The French original can be found onOuologuem Blog. Translated to English by Dr. Y., Afrolegends.com
THERE once lived a woman who had one great desire. She longed to have a daughter—but alas! she was childless. She could never feel happy, because of this unfulfilled wish. Even in the midst of a feast the thought would be in her mind—”Ah! if only I had a daughter to share this with me!”
One day she was gathering yams in the field, and it chanced that she pulled out one which was very straight and well shaped. “Ah!” she thought to herself, “if only this fine yam were a daughter, how happy I should be!” To her astonishment the yam answered, “If I were to become your daughter, would you promise never to reproach me with having been a yam?” She eagerly gave her promise, and at once the yam changed into a beautiful, well-made girl. The woman was overjoyed and was very kind to the girl. She named her Adzanumee. The latter was exceedingly useful to her mother. She would make the bread, gather the yams, and sell them at the market-place.
She had been detained, one day, longer than usual. Her mother became impatient at her non-appearance and angrily said, “Where can Adzanumee be? She does not deserve that beautiful name. She is only a yam.”
A bird singing nearby heard the mother’s words and immediately flew off to the tree under which Adzanumee sat. There he began to sing:
“Adzanumee! Adzanumee! Your mother is unkind—she says you are only a yam, You do not deserve your name! Adzanumee! Adzanumee!”
The girl heard him and returned home weeping. When the woman saw her she said, “My daughter, my daughter! What is the matter?” Adzanumee replied:
“O my mother! my mother! You have reproached me with being a yam. You said I did not deserve my name. O my mother! my mother!”
With these words she made her way toward the yam-field. Her mother, filled with fear, followed her, wailing:
“Nay, Adzanumee! Adzanumee! Do not believe it—do not believe it. You are my daughter, my dear daughter Adzanumee!”
But she was too late. Her daughter, still singing her sad little song, quickly changed back into a yam. When the woman arrived at the field there lay the yam on the ground, and nothing she could do or say would give her back the daughter she had desired so earnestly and treated so inconsiderately.
Source:Barker, William H. and Cecilia Sinclair. West African Folk-tales. Lagos, Africa: Bookshop, 1917.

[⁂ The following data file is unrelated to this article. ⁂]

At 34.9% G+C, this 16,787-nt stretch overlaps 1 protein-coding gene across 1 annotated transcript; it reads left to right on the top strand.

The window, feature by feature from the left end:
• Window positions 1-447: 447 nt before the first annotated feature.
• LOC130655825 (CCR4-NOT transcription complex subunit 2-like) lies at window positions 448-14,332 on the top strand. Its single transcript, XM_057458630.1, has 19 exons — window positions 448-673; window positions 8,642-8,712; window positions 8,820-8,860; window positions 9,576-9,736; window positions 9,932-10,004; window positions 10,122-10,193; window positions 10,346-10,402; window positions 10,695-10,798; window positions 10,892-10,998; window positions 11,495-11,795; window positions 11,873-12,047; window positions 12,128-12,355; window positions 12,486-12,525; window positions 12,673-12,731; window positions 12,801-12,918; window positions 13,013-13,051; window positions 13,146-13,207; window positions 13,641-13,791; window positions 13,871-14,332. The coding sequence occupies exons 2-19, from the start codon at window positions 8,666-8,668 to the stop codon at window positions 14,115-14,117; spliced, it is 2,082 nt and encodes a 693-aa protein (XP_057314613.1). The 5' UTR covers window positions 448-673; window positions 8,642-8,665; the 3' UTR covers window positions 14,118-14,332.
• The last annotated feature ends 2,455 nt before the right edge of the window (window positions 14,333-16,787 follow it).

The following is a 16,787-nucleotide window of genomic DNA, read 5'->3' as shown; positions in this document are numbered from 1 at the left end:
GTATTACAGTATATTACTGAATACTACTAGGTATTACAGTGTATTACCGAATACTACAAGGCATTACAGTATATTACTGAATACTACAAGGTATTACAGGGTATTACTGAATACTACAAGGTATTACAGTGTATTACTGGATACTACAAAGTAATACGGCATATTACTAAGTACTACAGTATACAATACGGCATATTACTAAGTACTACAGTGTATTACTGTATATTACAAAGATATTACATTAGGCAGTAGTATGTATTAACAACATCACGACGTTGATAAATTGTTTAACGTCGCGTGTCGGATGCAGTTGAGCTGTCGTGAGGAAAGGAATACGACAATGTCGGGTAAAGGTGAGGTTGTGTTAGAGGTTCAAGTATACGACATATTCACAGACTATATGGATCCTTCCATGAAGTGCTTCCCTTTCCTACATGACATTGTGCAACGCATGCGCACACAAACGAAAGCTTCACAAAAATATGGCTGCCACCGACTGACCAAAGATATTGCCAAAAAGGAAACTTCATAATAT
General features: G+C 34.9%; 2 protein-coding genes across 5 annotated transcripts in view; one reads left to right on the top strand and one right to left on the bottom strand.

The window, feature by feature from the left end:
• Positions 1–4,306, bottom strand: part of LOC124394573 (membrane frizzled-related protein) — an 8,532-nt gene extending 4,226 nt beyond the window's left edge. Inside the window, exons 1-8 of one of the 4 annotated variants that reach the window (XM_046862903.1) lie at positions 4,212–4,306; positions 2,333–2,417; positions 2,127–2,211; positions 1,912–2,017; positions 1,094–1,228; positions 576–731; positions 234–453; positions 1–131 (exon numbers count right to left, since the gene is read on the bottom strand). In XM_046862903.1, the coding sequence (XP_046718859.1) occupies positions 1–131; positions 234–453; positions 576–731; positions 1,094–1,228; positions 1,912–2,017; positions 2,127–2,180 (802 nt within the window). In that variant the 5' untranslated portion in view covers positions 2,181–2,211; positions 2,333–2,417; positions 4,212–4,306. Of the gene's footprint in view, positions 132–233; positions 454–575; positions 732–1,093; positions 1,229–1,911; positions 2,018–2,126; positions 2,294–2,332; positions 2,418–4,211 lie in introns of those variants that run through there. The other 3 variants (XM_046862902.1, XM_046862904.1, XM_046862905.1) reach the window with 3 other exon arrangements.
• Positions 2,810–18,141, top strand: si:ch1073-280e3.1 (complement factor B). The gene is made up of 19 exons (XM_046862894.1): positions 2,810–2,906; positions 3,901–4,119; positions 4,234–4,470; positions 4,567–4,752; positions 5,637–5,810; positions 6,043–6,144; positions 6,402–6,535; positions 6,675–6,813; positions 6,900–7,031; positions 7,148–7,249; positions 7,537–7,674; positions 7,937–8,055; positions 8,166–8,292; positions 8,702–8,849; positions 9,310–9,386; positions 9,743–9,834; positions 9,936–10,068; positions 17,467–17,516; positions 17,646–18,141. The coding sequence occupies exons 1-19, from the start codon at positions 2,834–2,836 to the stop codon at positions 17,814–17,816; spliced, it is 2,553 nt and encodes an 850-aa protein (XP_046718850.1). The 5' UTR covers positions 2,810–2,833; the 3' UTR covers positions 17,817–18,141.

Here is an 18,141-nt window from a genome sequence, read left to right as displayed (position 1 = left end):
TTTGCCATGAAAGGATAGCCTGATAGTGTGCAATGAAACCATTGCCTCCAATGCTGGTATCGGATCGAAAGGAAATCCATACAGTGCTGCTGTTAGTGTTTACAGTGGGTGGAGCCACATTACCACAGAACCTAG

There once was a woman who loved to keep her old clothes while sometimes buying new ones which she never wore because she preferred the old ones.
One day, she received the news of her mother’s passing. To attend the funerals, she decided to change her look. She wore new clothes, and took great care of herself, and carefully folded the old ones away.
When she started to go to the funerals, the old clothes thought and said: “We have always been together. Now, for your mother’s funerals, you want to leave us behind? No. We will follow you.”
When she stepped out, the clothes followed her and started to sing: “You did not leave us before, but today, you leave your old clothes at home; we will follow you to your mother’s funerals (2 bis).”
The lady walked, walked, walked, and once at her mother’s funerals, she entered. The people did not like what they saw and said: “You are very elegant, but what is that bunch of clothes doing here?”
But those who knew her said: “No. She dressed this way and the old clothes followed her because she never used to wear new clothes. She always dressed in old clothes. She never changed because she did not like new clothes.”
Ashamed to hear this, the lady decided to change. She stopped wearing, exclusively old clothes, and started to vary, wearing sometimes old, sometimes new clothes.
Morale: Attachment to old habits leads to spiritual and material poverty.
One day, two young men went looking for their future wife. They went towards the village and found a young girl. They were well received by her family who killed a chicken and offered it to them in a good meal.
While eating, one of them, thinking himself more clever, while the other was distracted, put his chicken bones in the other’s plate.
For desert, they were given peanuts (jinguba), the young man who thought himself more clever, did it again. After eating his peanuts, he would throw the peelings under the legs of his friend when he was distracted. Once the meal finished, the father of the young girl said:
My daughter will marry the one who ate and left the chicken bones and peanuts peelings. I do not want for in-law the one who has swallowed everything.
Thus, the young girl was given to the one who had been trapped by his friend.
Morale of the tale:Caution, do not try to trap your neighbor, for it could turn against you!
Eagle and Tortoise were the very best of friends – so much so that every single day, the eagle flew down from the high mountain where he had his eerie, across the steep cliffs, down past the stony slopes, over the trees, across the river, and past the meadows until he came the scrubby wilderness where tortoise made his home.
Tortoise was always there to meet him and make him welcome, and the two friends would have lunch together.